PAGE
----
Edison youngster a piano wizard

Staff Writer

Staff Writer

MIGUEL JUAREZ staff Kevin Jang, 9, plays the piano in his Edison home.MIGUEL JUAREZ staff Kevin Jang, 9, plays the piano in his Edison home.

EDISON — When you think of the things the average 9-year-old boy might find important, something like Yu-Gi-Oh! or PlayStation 2 might come to mind.

But Mozart’s Piano Concerto no. 12 in A Major? Probably not.

That’s the name of the piece Kevin Jang will perform with the Plainfield Symphony Orchestra on Feb. 29.

You see, the 9-year-old Edison resident is something of a prodigy.

He began studying the piano at the ripe old age of 4, and by the time he was 5, he was being invited to perform in public.

By the age of 6, he was winning awards, including first place at the 2002 Greater Princeton Steinway Society’s Scholarship Competition, first place at the 2002 Piano Teachers Congress of New York Young Pianist Audition, and first place in the 2003 Junior Division Concerto Competition at the Festival "Musica in Laguna" in Chioggia, Italy.

If that isn’t enough, he has performed at such renowned venues as Weill Recital Hall at Carnegie Hall, Steinway Hall, and St. Nicolo Auditorium in Chioggia, Italy.

So how does your average suburban 9-year-old become a musical prodigy?

Chance may have a little to do with it.

To hear Kevin’s mother, Sharon Wei, tell it, she was just looking to give him some sort of activity.

"As a toddler, there was not much for him to do. I thought music was a good thing," she said, given that he had shown an interest in music at an early age.

Wei said there is little musical background in the family.

"My husband plays a little guitar, but he cannot even finish a whole song," she said.

"At first, my mom asked me if I wanted to play piano. I said yes," Kevin said, and that led to a year and a half of private lessons in New York City with Elana Lisitsian, a teacher at the Manhattan Music School.

During that time, Wei was informed that her son was in possession of real potential and talent, as well as the rare gift of perfect pitch — the ability to identify and replicate musical notes and keys with the naked ear.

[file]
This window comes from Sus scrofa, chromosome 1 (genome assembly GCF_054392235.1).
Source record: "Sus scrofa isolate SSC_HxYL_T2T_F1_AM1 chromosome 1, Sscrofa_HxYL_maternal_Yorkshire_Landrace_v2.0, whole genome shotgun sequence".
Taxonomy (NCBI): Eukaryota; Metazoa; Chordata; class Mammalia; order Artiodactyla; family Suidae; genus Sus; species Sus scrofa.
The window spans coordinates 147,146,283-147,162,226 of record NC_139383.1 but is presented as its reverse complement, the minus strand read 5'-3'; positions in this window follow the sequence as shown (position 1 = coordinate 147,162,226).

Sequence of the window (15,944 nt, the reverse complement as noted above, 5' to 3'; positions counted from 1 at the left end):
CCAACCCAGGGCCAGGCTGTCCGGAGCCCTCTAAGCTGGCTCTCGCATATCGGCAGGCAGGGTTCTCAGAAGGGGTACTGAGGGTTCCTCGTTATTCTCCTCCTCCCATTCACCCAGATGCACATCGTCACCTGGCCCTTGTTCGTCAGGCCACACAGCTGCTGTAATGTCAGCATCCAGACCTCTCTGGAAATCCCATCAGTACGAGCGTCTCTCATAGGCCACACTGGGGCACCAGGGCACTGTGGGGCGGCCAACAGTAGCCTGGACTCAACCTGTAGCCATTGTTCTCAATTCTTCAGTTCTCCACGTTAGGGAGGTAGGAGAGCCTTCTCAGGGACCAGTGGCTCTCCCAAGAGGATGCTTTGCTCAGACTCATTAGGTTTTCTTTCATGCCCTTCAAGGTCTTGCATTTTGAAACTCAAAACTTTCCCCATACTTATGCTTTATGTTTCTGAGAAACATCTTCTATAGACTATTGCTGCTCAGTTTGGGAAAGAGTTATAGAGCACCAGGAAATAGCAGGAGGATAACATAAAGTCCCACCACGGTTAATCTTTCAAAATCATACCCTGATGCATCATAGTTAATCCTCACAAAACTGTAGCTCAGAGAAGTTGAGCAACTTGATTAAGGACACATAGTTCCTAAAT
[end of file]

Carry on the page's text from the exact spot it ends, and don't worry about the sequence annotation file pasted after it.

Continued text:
At age 6, Kevin began studying under Yelena Ivanov of Bridgewater, a former professor at the Gnesinsky School of Music in Russia. He continues to work with her twice a week.

Kevin participates in four or five competitions annually, Wei said, and also plays for the senior citizens center in Bridgewater a few times a year.

Stage fright, however, has never been a problem.

"I don’t get nervous, it’s just …" Kevin said, searching for the right words, "people say I play better on stage than in private."

His mother offered the theory that playing for an audience simply makes him more focused. While in Italy, the teachers there dubbed young Kevin a natural performer, she said.

Kevin will next show off his ability when he performs the Mozart concerto Feb. 29 with the Plainfield Symphony Orchestra at the Crescent Avenue Presbyterian Church in Plainfield.

The choice is no amateur-hour number, but rather a complex and demanding piece.

According to Wei, his teacher has said that if he can play this selection, "he can probably win anything."

"Some parts are easy, some parts are hard," Kevin said.

A student at Edison’s James Madison intermediate school, Kevin practices about two hours a day. Which begs the question: Does he have any other hobbies or interests?

"I play violin for fun," he said. "I like swimming."

And does the 9-year-old have much interest in current popular music? Is he a fan of rap or rock and roll?

"I don’t really listen to it much," he said, but added that he doesn’t necessarily dislike it.

Kevin said he aspires to a career as a professional musician.

When asked if he’d like to make records and go on concert tours, he said, "I haven’t really thought of that, but since you asked, I’ll say yes!"